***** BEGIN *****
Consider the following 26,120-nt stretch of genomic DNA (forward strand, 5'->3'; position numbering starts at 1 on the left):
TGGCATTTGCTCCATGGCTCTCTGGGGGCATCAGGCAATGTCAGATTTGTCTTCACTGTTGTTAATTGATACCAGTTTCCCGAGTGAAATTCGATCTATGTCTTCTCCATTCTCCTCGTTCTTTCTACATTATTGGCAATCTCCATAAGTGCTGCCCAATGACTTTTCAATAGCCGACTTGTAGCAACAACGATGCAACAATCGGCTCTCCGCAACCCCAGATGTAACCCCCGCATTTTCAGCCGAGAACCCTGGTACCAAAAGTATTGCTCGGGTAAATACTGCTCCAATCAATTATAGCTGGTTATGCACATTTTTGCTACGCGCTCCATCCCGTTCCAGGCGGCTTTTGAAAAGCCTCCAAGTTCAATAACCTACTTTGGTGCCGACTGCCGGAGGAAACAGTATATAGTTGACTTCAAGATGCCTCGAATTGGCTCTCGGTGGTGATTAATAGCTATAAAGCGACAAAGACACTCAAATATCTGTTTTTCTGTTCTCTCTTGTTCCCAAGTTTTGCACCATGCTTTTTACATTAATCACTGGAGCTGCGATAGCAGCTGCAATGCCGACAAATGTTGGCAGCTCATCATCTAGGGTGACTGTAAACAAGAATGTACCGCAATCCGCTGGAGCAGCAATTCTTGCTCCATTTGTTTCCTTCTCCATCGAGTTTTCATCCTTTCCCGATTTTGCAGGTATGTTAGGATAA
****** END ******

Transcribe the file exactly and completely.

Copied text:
Consider the following 26,120-nt stretch of genomic DNA (forward strand, 5'->3'; position numbering starts at 1 on the left):
TGGCATTTGCTCCATGGCTCTCTGGGGGCATCAGGCAATGTCAGATTTGTCTTCACTGTTGTTAATTGATACCAGTTTCCCGAGTGAAATTCGATCTATGTCTTCTCCATTCTCCTCGTTCTTTCTACATTATTGGCAATCTCCATAAGTGCTGCCCAATGACTTTTCAATAGCCGACTTGTAGCAACAACGATGCAACAATCGGCTCTCCGCAACCCCAGATGTAACCCCCGCATTTTCAGCCGAGAACCCTGGTACCAAAAGTATTGCTCGGGTAAATACTGCTCCAATCAATTATAGCTGGTTATGCACATTTTTGCTACGCGCTCCATCCCGTTCCAGGCGGCTTTTGAAAAGCCTCCAAGTTCAATAACCTACTTTGGTGCCGACTGCCGGAGGAAACAGTATATAGTTGACTTCAAGATGCCTCGAATTGGCTCTCGGTGGTGATTAATAGCTATAAAGCGACAAAGACACTCAAATATCTGTTTTTCTGTTCTCTCTTGTTCCCAAGTTTTGCACCATGCTTTTTACATTAATCACTGGAGCTGCGATAGCAGCTGCAATGCCGACAAATGTTGGCAGCTCATCATCTAGGGTGACTGTAAACAAGAATGTACCGCAATCCGCTGGAGCAGCAATTCTTGCTCCATTTGTTTCCTTCTCCATCGAGTTTTCATCCTTTCCCGATTTTGCAGGTATGTTAGGATAA